Cuban concerned about cash, not player safety

Posted Tuesday, Aug. 05, 2014  comments  Print Reprints
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engel Mark Cuban is undeniably correct, and he is the last person who should be delivering the message.

No one wants to hear a billionaire complain how other billionaires are profiting from unfair agreements that do not line his pocket, too.

No one wants to hear a billionaire, who gutted his NBA championship team in the name of money, complain that the International Olympics Committee (IOC) and the International Basketball Federation (FIBA) are crooks driven by greed and cash.

Mark Cuban’s complaint is not about the Olympics or international basketball events, but that he doesn’t get a cut.

Cuban’s points — NBA players participating in the Olympics or World Whatever Games are facing a needless risk taken only by the NBA and its owners — are all valid, but this stance needs to come from somebody else.

This is 2014, and there is so much growing dissatisfaction over the disparity of wealth in this world, no one will sympathize with the 0.1 percent trying to squeeze a little bit more, no matter how much sense it makes or how fair of a proposal exists.

It is 2014, and fans are more on the side of the players than ever before in their quest for one more buck. Players (and fans) fully expect management is trying to put one over on them, which they are.

Cuban’s message needs to come from a player. A very good player on the verge of great. A player like Paul George.

It was always a matter of when, not if, an NBA player suffered a massive injury in one of these things. The Indiana Pacers’ 2014-15 season pretty much ended Saturday night when George suffered a nasty leg break during a USA Basketball showcase in Las Vegas.

How it took this long for something like this to happen can only be described as good luck.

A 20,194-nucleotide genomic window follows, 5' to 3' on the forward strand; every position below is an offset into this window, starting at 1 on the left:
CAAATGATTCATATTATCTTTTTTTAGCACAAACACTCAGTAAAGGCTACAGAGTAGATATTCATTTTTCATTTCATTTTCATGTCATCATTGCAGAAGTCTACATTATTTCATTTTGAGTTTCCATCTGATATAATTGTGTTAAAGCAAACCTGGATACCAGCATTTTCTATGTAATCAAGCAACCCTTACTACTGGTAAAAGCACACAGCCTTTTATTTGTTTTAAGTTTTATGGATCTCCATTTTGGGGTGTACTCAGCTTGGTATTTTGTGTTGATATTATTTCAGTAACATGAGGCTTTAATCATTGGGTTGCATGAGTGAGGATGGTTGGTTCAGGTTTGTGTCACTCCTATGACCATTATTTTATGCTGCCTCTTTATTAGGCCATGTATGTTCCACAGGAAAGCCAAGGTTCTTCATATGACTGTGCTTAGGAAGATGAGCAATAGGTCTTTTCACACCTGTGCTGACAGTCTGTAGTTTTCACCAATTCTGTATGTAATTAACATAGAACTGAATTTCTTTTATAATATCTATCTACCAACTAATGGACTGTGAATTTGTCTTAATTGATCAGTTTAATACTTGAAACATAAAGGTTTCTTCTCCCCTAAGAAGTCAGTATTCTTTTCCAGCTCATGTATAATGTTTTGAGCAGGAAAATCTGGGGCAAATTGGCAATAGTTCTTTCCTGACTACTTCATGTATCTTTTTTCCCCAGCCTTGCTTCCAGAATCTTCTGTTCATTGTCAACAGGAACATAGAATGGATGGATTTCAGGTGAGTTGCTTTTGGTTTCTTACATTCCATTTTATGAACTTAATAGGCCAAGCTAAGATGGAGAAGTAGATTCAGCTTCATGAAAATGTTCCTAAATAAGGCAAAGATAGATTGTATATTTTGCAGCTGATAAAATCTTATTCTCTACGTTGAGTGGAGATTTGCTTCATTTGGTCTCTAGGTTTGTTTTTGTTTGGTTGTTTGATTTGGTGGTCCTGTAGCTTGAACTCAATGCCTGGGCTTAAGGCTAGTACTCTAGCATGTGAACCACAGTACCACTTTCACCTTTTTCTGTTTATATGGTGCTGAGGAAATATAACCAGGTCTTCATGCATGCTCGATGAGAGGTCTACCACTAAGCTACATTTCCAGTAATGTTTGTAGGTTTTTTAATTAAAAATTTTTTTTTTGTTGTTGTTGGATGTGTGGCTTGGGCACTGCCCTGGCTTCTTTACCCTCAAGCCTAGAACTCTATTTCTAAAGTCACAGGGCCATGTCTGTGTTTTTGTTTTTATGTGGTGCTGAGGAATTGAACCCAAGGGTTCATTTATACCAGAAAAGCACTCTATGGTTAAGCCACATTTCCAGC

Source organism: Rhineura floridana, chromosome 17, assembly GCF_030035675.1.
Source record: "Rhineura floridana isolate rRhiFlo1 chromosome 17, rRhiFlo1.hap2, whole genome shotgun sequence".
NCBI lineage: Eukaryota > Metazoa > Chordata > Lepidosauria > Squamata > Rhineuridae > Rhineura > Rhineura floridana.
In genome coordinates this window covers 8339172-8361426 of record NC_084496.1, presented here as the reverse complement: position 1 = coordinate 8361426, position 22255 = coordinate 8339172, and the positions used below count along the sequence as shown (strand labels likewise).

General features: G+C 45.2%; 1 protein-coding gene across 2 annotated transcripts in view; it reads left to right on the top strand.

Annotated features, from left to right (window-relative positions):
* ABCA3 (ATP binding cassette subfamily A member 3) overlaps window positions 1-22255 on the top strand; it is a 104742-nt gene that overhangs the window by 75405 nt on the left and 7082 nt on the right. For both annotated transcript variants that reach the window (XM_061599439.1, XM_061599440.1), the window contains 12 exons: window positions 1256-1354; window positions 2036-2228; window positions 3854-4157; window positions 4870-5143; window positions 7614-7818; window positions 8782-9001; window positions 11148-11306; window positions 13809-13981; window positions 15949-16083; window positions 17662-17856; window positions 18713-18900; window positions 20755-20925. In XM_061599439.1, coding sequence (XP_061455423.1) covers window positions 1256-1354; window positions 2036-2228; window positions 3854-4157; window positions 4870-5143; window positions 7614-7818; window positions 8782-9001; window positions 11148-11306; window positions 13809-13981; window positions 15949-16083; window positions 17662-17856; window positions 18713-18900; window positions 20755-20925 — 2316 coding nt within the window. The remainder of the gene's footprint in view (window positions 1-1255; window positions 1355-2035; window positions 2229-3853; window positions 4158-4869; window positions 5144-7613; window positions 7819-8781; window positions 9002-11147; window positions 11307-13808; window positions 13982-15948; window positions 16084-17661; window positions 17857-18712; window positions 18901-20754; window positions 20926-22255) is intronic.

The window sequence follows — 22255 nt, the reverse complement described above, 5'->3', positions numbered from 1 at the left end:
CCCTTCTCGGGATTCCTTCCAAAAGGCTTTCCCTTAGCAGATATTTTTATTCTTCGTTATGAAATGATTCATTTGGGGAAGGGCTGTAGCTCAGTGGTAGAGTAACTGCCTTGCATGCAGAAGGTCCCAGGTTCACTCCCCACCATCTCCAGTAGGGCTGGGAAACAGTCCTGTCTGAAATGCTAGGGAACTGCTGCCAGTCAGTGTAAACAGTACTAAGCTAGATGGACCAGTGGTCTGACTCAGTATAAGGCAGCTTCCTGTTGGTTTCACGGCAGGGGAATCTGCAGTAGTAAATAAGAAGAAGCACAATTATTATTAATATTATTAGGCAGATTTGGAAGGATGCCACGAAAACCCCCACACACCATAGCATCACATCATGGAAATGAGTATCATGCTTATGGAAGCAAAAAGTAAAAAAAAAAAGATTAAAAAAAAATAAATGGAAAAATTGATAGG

George already signed his max contract worth about $90 million, but his injury is a reminder of the fragility of it all for the players.

Pacers president Larry Bird said in a statement that this injury could have happened anywhere at any time, and that he supports USA Basketball.

Cuban is not having any of that nonsense.

Cuban took to Twitter to ask: “When considering FIBA/Olympic events as who gets paid. Players=No. NBA=No. FIBA/IOC=YES. Ask the people making money off us what they think.”

That is wonderful Cuban cares so much about the players’ financial well being. He obviously cared a tremendous amount when the NBA hammered the players in the 2011 lockout and left those same players he cares so much about with another one-sided agreement in favor of men such as Cuban.

What Cuban continues to willfully ignore is that his league, the players, his team and his own franchise are worth what they are in large part because of the international market. The NBA is not nearly the worldwide monster it has become without allowing its players to participate in the Olympics, beginning in 1992 at Barcelona.

The top NBA players are worth more now thanks to the international marketing exposure, and the league has a wider array of players because more foreign kids are playing basketball.

The IOC and FIBA have enjoyed a similar growth since this timeline, just as the NBA has reaped the benefits in terms of cash and international player participation.

What Cuban wants is an NBA-run World Cup of Basketball that in theory is supposed to be like soccer’s World Cup, but sounds more like the World Baseball Classic, which has been mostly a mediocre experiment run by MLB.

Cuban has been making these claims for years, but there is a reason why the league never does a thing about them — it doesn’t believe it is an issue big enough to address.

What Cuban wants is a cut of a tournament, or tournaments.

What both the fans and players want are every three- or four-year international tournaments where USA is on the front of a jersey.

What we don’t want to hear is how another billionaire sports owner is getting screwed out of more money.

Mark’s points may be all well and true; he just needs to find a different messenger.

Follow Mac Engel on The Big Mac Blog at star-telegram/com/sports/.

Mac Engel, 817-390-7760 Twitter: @macengelprof

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